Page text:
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Prognostic Meteorological Discussion (PMD)

Issued by National Weather Service (NWS)

                            
000
FXUS21 KWNC 221848
PMDTHR
US Hazards Outlook
NWS Climate Prediction Center College Park MD
300 PM EDT May 22 2019

SYNOPSIS: Week-2 is expected to begin with upper-level low pressure over the 
western U.S. and high pressure over the east. This pattern is forecast to break 
down pretty early, with the low pressure lifting northeastward over the Great 
Lakes and into Canada, the high pressure overspreading the much of the eastern 
and central U.S. and zonal flow establishing for the latter half of the week.  
Excessive heat is a concern for the Southeast which is likely to start as a dry 
heat, with heat index taking more of a role as dew points increase mid-period.

HAZARDS

Moderate risk of heavy precipitation for portions of the Central Plains and 
Middle Mississippi Valley, Thu-Sun, May 30-Jun 2.

Slight risk of heavy precipitation for portions of the Central Plains and 
Mississippi Valley, Thu-Mon, May 30-Jun 3.

High risk of excessive heat for portions of Alabama, Georgia and South 
Carolina, Thu-Sun, May 30-Jun 2.

Moderate risk of excessive heat for portions of the Southeast, Thu-Mon, May 
30-Jun 3.

Slight risk of excessive heat for portions of the Lower Mississippi Valley, the 
Tennessee Valley, and the Southeast, Thu-Wed, May 30-Jun 5.

DETAILED SUMMARY

FOR SATURDAY MAY 25 - WEDNESDAY MAY 29: 
https://www.wpc.ncep.noaa.gov/threats/threats.php

FOR THURSDAY MAY 30 - WEDNESDAY JUNE 05: Model differences give some 
uncertainty to the 500hPa height pattern that will dictate the week-2 forecast. 
The GEFS has further deamplified the mean ridge over the Southeast for days 
8-14, while the ECMWF has shifted the troughing over the Great Lakes northward 
over Canada, allowing the positive 500hPa height anomalies over the Southeast 
to spread into the Tennessee Valley. As this ridge starts to deamplify 
mid-week, the ridge remains over the Gulf Coast in the ECMWF, while the GEFS 
pushes the ridge further west over Texas. Both indicate more zonal flow for the 
latter half of the period. This ridge placement has caused differences in the 
forecast for heat in the Southeast from the two models. The ECMWF solution has 
a much longer heat event, and as zonal flow takes over mid-week, dew points 
start to rise and play more of a role in the risk for excessive heat.  Enhanced 
moisture influx from the Gulf of Mexico in connection with a possible tropical 
disturbance also will aid in increasing dew point temperatures. The GEFS is not 
quite as warm as the ECMWF but does indicate a possible second spike in heat 
anomalies mid-week from the probabilistic tool. Due to the consistency over the 
past few runs of this ECMWF solution, it is favored. The high risk for 
excessive heat over southern Alabama, Georgia and South Carolina has been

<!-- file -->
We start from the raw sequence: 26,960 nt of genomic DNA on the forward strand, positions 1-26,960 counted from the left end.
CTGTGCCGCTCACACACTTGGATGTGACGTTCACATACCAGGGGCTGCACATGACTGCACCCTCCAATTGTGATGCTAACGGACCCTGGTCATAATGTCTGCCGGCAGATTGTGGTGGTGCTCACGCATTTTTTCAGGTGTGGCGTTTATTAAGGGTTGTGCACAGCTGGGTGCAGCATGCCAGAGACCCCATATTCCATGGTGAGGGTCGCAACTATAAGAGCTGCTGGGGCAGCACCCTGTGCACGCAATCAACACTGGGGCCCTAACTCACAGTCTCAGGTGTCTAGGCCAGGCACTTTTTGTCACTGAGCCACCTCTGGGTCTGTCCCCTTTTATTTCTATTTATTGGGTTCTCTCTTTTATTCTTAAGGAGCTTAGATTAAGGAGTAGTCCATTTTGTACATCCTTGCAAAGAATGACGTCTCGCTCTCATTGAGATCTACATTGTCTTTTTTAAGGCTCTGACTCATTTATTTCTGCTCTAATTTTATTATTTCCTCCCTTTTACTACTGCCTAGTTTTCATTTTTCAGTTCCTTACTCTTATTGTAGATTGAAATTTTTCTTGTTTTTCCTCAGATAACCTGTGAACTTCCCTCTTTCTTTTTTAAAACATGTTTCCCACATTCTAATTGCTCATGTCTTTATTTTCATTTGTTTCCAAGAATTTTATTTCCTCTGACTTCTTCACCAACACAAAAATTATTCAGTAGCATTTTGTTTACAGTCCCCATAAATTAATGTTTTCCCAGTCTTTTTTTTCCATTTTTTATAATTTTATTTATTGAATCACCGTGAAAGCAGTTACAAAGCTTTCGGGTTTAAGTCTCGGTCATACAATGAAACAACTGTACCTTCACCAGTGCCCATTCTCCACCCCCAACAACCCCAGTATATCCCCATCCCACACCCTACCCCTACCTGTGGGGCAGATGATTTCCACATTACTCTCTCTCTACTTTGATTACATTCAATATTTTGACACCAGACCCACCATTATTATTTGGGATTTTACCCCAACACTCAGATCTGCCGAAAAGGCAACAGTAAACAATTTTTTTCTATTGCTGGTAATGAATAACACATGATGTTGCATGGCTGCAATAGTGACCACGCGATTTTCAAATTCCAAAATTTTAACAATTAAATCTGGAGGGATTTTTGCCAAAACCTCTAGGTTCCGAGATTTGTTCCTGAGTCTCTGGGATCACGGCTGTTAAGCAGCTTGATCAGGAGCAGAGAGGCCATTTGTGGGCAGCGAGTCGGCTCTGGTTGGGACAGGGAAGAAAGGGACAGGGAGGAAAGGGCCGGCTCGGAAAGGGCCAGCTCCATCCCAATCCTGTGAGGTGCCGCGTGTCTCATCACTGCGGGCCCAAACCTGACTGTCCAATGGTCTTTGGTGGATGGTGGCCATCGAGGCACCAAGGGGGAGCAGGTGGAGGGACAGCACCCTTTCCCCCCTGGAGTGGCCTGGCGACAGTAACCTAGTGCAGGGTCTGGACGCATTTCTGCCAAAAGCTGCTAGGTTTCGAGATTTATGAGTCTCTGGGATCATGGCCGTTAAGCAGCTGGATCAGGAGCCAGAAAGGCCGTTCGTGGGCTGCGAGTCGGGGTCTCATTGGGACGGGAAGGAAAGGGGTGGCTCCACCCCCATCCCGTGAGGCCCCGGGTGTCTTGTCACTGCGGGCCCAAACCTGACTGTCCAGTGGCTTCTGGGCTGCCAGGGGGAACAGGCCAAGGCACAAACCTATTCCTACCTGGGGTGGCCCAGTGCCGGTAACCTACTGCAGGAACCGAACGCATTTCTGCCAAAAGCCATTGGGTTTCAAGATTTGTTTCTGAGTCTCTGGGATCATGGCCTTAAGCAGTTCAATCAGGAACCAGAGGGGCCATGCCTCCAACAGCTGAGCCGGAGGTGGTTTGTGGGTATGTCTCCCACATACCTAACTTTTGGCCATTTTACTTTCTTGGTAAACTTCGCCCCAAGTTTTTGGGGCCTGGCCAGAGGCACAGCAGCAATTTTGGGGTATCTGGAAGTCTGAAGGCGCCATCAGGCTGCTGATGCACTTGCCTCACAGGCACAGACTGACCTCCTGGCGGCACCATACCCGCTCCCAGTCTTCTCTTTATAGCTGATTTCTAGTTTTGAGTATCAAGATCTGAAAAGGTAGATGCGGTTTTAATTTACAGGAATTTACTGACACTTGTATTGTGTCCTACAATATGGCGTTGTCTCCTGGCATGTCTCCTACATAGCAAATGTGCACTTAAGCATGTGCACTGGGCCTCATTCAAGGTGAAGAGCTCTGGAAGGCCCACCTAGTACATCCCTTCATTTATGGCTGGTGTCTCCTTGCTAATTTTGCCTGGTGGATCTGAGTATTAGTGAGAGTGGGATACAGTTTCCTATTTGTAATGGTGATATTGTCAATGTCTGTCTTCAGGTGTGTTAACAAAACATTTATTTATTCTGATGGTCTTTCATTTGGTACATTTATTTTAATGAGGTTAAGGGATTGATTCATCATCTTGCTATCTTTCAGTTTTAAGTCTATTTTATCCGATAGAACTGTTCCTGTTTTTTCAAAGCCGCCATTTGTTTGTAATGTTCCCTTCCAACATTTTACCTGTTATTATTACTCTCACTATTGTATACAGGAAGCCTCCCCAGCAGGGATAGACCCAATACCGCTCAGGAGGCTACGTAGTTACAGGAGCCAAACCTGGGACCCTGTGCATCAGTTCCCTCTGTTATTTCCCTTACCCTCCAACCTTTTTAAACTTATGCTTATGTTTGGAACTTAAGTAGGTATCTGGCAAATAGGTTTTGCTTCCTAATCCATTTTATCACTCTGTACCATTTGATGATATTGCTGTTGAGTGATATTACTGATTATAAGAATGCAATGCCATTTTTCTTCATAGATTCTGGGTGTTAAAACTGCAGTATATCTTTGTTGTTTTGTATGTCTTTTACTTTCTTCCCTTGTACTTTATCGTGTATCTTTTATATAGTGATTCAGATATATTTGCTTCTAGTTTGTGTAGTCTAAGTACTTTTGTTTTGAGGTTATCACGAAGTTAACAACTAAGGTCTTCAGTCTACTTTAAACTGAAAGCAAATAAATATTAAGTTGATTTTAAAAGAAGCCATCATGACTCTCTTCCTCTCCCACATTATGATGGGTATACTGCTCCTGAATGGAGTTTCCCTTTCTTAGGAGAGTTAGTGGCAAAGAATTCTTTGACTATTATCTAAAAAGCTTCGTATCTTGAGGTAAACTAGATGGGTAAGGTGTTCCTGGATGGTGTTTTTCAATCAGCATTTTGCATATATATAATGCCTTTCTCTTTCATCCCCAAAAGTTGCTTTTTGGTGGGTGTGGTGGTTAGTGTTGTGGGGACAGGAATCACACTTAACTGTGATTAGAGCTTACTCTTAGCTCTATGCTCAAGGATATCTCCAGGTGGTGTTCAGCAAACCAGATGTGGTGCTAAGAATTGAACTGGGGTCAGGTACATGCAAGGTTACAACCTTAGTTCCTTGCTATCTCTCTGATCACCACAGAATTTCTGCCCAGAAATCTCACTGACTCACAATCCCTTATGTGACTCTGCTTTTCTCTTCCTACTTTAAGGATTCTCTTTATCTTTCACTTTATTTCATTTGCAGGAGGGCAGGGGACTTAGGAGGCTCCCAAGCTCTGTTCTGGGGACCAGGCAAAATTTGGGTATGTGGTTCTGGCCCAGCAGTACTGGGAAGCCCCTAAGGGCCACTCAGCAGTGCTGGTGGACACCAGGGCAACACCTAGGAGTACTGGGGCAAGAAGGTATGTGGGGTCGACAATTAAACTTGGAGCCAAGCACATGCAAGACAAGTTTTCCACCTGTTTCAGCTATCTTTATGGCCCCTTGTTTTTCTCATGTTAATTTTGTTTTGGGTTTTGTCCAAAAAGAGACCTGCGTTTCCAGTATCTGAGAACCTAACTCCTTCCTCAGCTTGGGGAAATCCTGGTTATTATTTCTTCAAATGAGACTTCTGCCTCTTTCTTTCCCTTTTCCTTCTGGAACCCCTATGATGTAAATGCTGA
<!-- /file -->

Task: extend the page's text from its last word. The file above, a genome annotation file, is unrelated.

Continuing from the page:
extended from yesterday's forecast, valid from May 30-Jun 2, because of the 
influence humidity is likely to start having mid-period. A broader moderate 
risk is forecast until June 3rd through the Deep South, while a slight risk, 
through June 5rd, is extended through parts of the Mid-Atlantic and central 
Gulf Coast. With the lack of precipitation over the next two weeks and the 
duration of this heat event, there is a possibility of flash drought 
development in parts of the region, especially in the high and moderate risk 
regions. 



This classic ridge-trough pattern over the CONUS is likely to set up a mean 
baroclinic zone aligning from the central and southern Plains prior to the 
period and for the few first days of week-2. The upper-level pattern is 
expected to be zonal over the central U.S. mid-week, but surface lows are 
forecast over the High Plains and drop over the central and southern Plains 
into the middle Mississippi Valley. Both the ECMWF and GEFS probabilistic tools 
indicate a 20% chance of 2 day rainfall totals reaching 1 inch through day 12. 
The ECMWF shows a much stronger signal for an event mid-period (40-60% chance 
of surpassing 85th climatological percentile), while the GEFS is weaker (20%).  
A moderate risk of heavy precipitation is posted over the region likely to be 
most impacted by these surface systems from northeast Texas northward toward 
eastern Missouri for May 30-June 2. Much of the region highlighted for both the 
slight and moderate precipitation risks are currently at 95-99 percentile for 
soil moisture with the anomalously high amount of rainfall they have received 
this spring. River and flash flooding will likely be easily triggered due to 
current conditions.



Upper-level ridging over mainland Alaska is forecast to persist through most of 
the period, though fairly weak. An upper-level trough over the Aleutians will 
likely lead to fairly active weather throughout the Gulf of Alaska, there are 
no hazards forecast for the state.

FORECASTER: Christina Maurin 

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